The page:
Mrs. Lindsay, a frail 80-year-old in a 1920s flapper wig and bright red lipstick, was perfumed and propped up on a giant bed, dressed in a frilly robe and flanked by two cats: one a regal Siamese named Madam, and a creamsicle Angora, Butch, who was very sweet but ignored. As soon as Butch realized he could get attention from me, he began following me wherever I went.

Mrs. Lindsay had no children, and I had no grandparents in America, so our moments together were familial. I sat at the foot of her bed, and we talked about school, the musical pieces I was learning, and what my performance plans were after fifth grade. Mrs. Lindsay could hear me from her room, and she encouraged me to practice. Piano was the basis for everything – the springboard for other instruments, singing, and composition. There’s not a stage or rehearsal space without a piano. But I didn’t want to be like her friend Oscar Hammerstein or Vladimir Horowitz, who lived down the street, or even Elton John. I wanted to play guitar like Brian May, but my stepfather considered electric guitars and drums vulgar, and the people who played them “low class.”

Several days after school, I brought my school-supplied vinyl attaché packed with my latest scribbling in my composition and workbooks, along with various pieces of sheet music to practice on Lindsay’s black grand Steinway. The instrument was polished and well maintained. It had no scratches, the hammers were new, and its strings all attached and tuned. However, Butch and I preferred to explore the music room filled with souvenirs, portraits, black and white photos, show posters, programs, and awards. There were cabinets, drawers, and closets stuffed with records, sheet music, and wind-up music boxes. I guess all the artifacts appealed to the historian in me, while an aspiring showbiz kid would have come away with a greater appreciation for the golden age of Broadway or at least Mrs. Lindsay’s most well-known play, Life with Father, which launched at the old Empire Theatre in 1939 and ran for 400 weeks.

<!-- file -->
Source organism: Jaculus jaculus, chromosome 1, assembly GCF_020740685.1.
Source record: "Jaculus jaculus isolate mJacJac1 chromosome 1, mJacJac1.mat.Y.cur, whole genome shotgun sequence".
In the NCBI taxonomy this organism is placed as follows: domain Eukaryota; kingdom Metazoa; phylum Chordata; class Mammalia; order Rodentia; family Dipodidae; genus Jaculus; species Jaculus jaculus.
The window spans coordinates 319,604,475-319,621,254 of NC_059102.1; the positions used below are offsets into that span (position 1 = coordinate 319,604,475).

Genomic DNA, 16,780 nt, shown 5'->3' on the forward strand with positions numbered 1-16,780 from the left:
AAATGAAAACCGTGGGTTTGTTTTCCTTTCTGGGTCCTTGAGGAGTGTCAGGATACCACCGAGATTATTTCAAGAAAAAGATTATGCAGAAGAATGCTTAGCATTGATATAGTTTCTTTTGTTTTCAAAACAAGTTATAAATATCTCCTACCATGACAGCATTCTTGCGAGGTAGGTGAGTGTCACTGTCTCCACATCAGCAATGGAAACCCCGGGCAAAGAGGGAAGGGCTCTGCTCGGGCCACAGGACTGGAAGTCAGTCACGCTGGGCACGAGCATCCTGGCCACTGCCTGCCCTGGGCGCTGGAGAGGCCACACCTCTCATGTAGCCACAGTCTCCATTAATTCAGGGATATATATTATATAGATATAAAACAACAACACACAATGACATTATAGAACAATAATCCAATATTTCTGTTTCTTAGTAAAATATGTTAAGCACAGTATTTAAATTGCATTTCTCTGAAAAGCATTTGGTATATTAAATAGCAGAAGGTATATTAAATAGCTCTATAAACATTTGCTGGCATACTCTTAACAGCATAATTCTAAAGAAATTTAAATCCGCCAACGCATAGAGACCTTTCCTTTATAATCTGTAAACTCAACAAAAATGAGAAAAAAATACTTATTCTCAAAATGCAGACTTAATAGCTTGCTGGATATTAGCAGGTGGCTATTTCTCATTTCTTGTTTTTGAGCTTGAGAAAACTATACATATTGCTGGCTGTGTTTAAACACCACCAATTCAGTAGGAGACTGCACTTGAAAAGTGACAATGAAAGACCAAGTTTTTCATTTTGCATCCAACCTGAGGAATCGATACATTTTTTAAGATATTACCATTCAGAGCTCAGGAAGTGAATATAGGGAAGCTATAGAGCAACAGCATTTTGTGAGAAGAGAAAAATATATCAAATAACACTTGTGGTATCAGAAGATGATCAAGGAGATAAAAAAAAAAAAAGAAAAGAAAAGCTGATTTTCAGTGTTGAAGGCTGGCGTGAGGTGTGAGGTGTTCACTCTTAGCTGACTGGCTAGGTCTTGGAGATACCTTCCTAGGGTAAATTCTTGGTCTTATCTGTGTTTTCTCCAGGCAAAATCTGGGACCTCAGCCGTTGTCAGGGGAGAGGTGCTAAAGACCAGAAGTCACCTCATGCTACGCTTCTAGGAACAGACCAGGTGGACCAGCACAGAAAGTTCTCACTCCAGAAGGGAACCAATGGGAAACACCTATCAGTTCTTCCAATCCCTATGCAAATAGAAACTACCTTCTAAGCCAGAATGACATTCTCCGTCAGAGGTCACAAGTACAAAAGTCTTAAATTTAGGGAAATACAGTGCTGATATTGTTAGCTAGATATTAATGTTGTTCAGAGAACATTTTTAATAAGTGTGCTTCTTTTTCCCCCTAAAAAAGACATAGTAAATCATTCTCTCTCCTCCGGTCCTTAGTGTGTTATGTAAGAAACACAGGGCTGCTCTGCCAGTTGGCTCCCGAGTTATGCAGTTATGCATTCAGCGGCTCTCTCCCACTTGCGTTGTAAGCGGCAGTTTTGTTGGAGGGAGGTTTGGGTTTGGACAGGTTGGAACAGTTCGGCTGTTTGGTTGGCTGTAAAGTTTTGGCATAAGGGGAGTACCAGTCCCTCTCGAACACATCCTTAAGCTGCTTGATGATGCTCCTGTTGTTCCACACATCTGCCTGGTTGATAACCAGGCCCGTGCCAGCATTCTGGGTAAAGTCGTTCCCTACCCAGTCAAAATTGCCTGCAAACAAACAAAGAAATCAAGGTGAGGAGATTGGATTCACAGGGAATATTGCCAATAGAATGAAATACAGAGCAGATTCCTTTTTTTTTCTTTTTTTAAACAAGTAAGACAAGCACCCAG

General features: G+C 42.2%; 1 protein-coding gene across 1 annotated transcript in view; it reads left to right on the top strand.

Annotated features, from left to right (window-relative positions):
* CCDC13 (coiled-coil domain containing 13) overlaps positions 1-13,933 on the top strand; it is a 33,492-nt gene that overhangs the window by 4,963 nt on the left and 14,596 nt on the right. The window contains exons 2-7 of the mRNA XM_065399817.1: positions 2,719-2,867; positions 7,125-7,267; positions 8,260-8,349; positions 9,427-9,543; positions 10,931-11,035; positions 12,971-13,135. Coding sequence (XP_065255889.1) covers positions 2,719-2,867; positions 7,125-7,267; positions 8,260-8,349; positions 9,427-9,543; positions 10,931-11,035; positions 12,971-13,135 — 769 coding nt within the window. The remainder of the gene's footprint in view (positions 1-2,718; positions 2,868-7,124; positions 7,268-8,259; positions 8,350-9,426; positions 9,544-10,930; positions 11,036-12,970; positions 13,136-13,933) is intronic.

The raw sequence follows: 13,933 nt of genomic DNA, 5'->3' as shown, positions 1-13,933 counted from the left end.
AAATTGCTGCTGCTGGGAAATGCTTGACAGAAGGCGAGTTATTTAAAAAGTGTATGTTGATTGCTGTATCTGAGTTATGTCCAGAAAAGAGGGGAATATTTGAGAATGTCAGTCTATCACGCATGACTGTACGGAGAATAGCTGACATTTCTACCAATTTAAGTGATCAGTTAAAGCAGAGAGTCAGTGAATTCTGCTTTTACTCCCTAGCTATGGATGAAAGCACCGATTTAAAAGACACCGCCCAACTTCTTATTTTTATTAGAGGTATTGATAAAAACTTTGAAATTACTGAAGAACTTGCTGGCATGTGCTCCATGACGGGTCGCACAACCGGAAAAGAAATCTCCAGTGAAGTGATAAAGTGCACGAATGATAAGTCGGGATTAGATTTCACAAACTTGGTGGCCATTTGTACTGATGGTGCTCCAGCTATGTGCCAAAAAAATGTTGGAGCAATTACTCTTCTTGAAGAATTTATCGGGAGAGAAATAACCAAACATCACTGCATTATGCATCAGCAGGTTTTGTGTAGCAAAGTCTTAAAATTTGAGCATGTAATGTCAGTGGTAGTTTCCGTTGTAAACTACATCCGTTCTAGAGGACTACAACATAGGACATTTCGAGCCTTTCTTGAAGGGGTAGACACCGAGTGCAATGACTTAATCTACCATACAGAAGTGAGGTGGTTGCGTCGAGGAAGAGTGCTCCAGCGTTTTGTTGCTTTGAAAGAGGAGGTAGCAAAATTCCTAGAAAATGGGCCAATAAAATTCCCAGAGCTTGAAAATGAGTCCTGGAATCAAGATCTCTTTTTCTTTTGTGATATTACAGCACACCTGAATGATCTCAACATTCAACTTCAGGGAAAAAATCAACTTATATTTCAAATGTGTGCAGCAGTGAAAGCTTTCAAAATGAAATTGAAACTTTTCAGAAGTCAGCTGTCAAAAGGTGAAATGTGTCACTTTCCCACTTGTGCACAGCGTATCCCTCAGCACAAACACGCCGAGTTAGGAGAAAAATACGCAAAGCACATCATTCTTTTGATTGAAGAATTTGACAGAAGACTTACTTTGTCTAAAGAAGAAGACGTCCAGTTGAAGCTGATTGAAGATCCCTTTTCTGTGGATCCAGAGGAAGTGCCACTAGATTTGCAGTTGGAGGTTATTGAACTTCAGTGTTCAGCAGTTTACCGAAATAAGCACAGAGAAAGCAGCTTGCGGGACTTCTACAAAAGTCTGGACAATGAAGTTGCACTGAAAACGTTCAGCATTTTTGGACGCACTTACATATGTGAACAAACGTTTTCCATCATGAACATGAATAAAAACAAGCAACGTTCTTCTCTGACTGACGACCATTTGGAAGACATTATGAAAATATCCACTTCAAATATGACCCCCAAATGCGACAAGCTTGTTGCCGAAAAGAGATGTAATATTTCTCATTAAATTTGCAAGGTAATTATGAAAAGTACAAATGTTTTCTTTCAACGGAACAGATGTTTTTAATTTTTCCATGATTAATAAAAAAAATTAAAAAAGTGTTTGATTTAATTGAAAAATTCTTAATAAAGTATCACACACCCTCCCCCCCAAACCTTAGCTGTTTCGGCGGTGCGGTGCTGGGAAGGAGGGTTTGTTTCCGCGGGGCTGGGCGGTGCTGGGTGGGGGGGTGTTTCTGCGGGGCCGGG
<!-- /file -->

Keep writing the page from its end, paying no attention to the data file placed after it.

I was too obsessed with the guys in Creem and Hit Parader magazines to understand that Mrs. Lindsay was a rock star in her own right who had done vaudeville, talkies, television, Hollywood movies, and theatre. My mother heard her sing in Bob Fosse’s Pippin on Broadway just a few years earlier when Mrs. Lindsay was still working at 76 years of age. I do feel like I cheated my parents out of a once-in-a-lifetime opportunity. If I had only been born with a few of Mickey Rooney’s song and dance genes, maybe Mrs. Lindsay could have catapulted me to stardom. Instead, all I came away with was a dowagers’ love for orange marmalade, Earl Grey tea, and cats.